Bowlsby defends Big 12, 'One True Champion'

When the Big 12 Conference announced its rebranded slogan of "One True Champion" last summer, it was the league's way of reminding everyone that - unlike the other Power 5 Conference that are split into two divisions and have a conference title game - the Big 12's 10-team, round-robin style was the best way of handling finding a conference champion heading into the College Football Playoff era.

But as we head into the final weekend of the season, the Big 12's last regular season games and conference championship games for the other conferences on the horizon, it's easy to say that (on the surface) that motto is starting to backfire on commissioner Bob Bowlsby and the rest of the Big 12.

With victories over Iowa State and No. 12 Kansas State, respectively, this week, No. 5 TCU and No. 7 Baylor will end the season as the league's co-champions. The league that touts using the round-robin system to find "One True Champion" will have two champions.

And it likely could cause the conference to miss out on a spot in the College Football Playoff.

"It's more about the model by which we determine who wins our league. 'One True Champion' is really about everybody playing everybody. That's the right way to do it," Bowlsby said, defending the conference on the Big 12 teleconference Monday. "There's nobody who is going to be able to look at the Big 12 and say, 'Well, it might have been a different outcome if they had played Institution X, Y or Z.' We play everybody every year, there are no days off. You're not going to be able to look forward to not playing someone or being able to schedule around them.

"Our coaches decided we'd like to have co-champions. We believe playing everybody every year is the best way to do it, even if it ends up being a tie."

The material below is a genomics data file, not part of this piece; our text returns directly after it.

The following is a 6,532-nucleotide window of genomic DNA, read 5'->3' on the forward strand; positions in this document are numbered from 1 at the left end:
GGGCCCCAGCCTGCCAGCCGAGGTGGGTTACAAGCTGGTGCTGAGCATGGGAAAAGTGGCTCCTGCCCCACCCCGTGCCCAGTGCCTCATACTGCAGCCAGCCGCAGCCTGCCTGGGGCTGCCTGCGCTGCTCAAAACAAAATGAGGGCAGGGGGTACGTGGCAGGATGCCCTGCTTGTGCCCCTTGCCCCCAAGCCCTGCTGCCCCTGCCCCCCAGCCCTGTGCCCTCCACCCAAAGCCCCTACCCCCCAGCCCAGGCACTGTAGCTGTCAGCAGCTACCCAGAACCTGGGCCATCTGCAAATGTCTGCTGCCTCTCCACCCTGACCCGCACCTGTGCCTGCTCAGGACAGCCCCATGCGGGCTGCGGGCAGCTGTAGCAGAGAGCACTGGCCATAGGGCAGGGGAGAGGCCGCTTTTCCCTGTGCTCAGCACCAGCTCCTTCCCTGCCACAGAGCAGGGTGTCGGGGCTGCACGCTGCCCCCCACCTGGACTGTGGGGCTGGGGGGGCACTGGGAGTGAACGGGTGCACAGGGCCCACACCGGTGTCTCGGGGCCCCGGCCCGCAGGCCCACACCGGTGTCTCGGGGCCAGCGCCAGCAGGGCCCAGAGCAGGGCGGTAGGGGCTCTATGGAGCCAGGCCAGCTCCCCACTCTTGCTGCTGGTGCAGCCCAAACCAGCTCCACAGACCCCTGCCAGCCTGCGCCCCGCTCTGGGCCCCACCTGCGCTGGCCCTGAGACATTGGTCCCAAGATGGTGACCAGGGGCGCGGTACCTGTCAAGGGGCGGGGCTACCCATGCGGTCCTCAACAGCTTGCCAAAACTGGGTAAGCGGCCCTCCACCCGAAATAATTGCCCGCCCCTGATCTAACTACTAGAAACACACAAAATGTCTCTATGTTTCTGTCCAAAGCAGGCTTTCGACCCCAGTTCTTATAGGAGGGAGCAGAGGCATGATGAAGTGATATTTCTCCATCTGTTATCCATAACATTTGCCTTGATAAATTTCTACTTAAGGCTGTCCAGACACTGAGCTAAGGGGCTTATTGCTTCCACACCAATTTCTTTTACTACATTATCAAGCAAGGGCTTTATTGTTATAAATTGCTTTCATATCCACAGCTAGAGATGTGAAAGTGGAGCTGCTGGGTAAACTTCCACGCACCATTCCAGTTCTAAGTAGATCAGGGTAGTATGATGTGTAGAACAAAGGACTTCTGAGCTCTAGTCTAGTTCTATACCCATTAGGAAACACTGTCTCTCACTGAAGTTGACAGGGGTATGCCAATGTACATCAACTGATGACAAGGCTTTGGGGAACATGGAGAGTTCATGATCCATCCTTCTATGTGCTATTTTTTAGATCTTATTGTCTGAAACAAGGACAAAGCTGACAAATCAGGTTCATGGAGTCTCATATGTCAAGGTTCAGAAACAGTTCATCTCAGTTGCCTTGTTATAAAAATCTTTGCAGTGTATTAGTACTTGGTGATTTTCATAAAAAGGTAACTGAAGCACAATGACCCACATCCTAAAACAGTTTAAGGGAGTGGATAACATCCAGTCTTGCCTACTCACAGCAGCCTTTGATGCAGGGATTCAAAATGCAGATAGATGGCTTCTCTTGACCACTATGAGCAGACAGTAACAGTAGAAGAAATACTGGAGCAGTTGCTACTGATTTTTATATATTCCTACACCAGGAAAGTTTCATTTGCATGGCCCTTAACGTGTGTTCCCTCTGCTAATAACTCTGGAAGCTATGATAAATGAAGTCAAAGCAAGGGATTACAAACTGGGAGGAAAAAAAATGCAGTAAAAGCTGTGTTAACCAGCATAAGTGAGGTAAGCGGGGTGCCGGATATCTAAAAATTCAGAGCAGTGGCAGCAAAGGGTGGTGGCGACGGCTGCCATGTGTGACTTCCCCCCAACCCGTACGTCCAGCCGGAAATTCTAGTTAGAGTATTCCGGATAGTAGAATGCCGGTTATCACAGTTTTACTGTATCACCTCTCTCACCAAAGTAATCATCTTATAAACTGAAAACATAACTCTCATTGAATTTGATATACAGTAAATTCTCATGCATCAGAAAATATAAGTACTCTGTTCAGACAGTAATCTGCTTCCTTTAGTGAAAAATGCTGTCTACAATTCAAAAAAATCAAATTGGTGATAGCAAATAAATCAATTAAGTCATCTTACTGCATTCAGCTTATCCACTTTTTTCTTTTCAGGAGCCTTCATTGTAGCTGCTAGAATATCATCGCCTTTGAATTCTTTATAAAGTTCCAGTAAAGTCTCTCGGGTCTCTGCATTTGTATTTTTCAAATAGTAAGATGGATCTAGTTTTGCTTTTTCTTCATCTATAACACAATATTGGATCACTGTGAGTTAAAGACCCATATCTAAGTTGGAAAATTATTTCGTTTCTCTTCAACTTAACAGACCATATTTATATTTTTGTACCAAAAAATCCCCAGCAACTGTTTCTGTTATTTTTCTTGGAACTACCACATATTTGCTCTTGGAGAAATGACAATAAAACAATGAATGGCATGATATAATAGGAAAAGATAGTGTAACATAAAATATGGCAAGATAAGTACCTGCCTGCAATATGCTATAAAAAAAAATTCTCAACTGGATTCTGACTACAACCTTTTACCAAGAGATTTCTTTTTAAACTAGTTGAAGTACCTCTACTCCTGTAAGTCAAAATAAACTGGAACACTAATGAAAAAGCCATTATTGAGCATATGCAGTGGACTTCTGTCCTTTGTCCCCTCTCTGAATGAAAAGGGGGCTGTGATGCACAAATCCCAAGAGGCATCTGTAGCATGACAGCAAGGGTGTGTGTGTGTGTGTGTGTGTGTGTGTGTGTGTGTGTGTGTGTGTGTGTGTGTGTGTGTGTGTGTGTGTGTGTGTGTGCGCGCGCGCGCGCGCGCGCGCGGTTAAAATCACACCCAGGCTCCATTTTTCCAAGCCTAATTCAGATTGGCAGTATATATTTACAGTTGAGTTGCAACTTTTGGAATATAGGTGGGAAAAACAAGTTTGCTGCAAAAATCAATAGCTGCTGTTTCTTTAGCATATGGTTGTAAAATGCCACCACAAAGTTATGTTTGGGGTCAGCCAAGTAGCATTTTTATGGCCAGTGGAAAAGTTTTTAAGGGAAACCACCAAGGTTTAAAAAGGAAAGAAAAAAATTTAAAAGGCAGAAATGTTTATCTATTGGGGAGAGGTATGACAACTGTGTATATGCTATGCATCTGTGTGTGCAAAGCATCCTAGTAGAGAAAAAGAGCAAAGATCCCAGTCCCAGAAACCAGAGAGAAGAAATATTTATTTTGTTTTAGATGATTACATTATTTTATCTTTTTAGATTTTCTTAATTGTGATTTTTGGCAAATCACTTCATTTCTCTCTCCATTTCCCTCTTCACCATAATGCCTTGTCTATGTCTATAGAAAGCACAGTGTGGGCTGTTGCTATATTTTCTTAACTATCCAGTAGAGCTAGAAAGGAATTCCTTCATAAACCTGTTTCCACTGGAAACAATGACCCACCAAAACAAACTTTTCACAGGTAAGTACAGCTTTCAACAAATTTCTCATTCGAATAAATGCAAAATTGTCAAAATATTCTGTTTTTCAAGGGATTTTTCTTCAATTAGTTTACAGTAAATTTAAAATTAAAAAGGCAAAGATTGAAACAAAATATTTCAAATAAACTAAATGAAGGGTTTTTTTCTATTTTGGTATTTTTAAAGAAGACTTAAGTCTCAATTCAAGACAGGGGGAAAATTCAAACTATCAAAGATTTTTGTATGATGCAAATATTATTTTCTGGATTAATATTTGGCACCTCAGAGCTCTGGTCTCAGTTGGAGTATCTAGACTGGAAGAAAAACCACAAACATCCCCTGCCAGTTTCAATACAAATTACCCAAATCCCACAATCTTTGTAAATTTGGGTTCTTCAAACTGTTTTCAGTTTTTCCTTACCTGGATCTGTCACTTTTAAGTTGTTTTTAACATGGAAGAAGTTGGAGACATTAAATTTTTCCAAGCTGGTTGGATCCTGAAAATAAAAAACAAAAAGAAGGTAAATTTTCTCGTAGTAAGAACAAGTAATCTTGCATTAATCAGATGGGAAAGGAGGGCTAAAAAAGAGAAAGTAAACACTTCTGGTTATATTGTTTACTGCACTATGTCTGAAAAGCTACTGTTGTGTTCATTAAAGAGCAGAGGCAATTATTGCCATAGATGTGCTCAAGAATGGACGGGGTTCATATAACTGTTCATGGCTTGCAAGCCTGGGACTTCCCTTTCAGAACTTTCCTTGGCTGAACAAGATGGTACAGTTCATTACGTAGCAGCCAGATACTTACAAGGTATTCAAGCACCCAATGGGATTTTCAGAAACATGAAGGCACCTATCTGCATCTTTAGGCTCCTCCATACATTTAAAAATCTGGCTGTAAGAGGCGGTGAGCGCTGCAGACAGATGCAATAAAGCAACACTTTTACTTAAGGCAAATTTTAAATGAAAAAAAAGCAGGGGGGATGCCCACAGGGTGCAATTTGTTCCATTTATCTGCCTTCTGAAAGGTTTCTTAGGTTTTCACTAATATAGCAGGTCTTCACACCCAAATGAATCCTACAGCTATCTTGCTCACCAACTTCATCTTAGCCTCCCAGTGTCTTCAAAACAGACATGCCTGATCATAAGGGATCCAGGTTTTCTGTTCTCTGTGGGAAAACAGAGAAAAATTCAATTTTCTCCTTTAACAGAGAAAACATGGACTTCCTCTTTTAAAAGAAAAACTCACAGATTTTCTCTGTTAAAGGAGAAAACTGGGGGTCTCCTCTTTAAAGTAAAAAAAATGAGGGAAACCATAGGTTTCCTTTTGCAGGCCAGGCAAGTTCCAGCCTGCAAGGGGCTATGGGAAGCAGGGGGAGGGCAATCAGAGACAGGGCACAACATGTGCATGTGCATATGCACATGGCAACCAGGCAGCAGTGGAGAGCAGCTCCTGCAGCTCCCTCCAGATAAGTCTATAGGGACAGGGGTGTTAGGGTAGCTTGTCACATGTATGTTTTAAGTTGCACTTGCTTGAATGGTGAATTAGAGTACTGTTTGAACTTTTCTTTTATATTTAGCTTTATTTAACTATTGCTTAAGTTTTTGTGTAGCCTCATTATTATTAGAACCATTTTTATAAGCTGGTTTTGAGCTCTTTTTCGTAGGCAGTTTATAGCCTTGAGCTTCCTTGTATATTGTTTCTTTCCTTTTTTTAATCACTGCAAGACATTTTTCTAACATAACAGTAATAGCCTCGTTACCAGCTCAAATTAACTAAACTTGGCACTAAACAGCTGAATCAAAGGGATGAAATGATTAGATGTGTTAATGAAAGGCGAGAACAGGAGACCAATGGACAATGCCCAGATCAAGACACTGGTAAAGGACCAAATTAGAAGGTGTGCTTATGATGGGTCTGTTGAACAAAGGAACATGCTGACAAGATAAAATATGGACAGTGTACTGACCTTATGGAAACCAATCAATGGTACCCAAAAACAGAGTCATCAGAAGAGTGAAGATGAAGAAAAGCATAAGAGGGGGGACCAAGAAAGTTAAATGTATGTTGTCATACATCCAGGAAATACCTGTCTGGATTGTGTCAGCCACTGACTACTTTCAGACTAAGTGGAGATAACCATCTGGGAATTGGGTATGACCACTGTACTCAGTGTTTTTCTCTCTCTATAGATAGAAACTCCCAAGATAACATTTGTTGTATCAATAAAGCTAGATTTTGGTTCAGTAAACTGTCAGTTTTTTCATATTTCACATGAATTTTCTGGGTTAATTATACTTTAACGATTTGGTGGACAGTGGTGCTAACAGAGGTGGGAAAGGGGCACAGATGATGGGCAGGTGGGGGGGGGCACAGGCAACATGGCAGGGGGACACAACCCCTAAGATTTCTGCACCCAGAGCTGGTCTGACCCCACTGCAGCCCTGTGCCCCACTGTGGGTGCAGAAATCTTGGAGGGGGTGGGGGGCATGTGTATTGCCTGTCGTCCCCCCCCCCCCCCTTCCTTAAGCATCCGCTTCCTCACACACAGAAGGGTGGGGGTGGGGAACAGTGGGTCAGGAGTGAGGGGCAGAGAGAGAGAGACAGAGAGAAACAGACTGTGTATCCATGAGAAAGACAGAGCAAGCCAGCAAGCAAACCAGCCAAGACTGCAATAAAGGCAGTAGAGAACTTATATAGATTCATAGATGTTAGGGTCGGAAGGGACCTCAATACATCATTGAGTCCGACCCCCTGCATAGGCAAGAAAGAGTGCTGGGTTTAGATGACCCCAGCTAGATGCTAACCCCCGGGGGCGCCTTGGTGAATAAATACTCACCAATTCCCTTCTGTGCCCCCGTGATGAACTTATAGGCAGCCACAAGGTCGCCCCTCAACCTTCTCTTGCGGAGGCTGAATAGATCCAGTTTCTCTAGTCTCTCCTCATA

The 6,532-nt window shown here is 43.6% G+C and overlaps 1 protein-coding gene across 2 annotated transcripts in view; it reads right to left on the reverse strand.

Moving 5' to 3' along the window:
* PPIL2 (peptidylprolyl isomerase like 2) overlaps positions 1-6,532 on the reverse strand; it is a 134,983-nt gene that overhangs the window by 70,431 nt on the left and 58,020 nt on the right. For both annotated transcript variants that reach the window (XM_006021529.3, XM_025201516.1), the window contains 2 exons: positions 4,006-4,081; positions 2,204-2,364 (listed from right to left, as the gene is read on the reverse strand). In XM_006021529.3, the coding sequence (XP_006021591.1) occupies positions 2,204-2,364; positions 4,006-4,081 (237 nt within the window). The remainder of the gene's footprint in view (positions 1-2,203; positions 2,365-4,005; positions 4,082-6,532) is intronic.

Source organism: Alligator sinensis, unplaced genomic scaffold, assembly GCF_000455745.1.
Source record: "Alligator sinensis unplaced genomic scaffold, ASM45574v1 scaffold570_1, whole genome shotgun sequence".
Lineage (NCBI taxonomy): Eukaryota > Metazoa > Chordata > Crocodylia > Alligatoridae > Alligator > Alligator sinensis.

If that is the case after this weekend, the Big 12 will tell the College Football Playoff selection committee that the league has a co-champion - allowing the members of the committee to choose who they feel is the best in the league to earn a spot in the top four and make it to the playoff. If no teams are selected into the playoff field, the Big 12 will then move on to the head-to-head tiebreaker to determine the league's representative in one of the New Year's Six bowl games.

In the future, that New Year's Six bowl will be the Sugar Bowl, which is being used as one of the semifinal host sites this season.

"It's not our prerogative of the selection committee. It's not our prerogative to tell them who we think is our best team, they can choose from an array of teams that are available and qualified for the playoff," Bowlsby said. "They're going to select who they think is the best team. This is also an important distinction because the committee's not charged with selecting the most deserving teams, their responsibility is to select the best four teams based upon their objective criteria."

It's getting to the point in the season where many teams and conferences are beginning to make their cases publicly about why their teams deserve to be chosen to make it to the playoff. And as the politics begin to heat up, Bowlsby still believes that the Big 12 - both because of the quality of its football and because of the exposure it gets through television deals with ESPN and FOX - is in good enough shape that the league doesn't need to do much out of the ordinary to try to get the league in the forefront when people talk about college football and the College Football Playoff.

He'd rather let the play of the league's best, the ones who deserve to be in that top four, speak for themselves with their play this weekend when the spotlight is on. As a former member of the NCAA basketball tournament selection committee, he knows that matters way more than anything a public relations specialist can say about a team because results don't lie.

"We will be on two national broadcasts this weekend. Instead of having one championship game, we're going to have two games that mean something on the national airwaves," Bowlsby said. "Are we all politicking? Sure, I guess we are. I think there's a right way and a wrong way to do it. Having been on the basketball committee for five years, I know that a lot of politicking falls on deaf ears and sometimes has a negative effect on how committee members view your team.

"The resume speaks for itself. Would we like to have more exposure? Sure, we always would. But I think it's widely acknowledged that the Big 12 has good football teams not only at the top but throughout our ranks."

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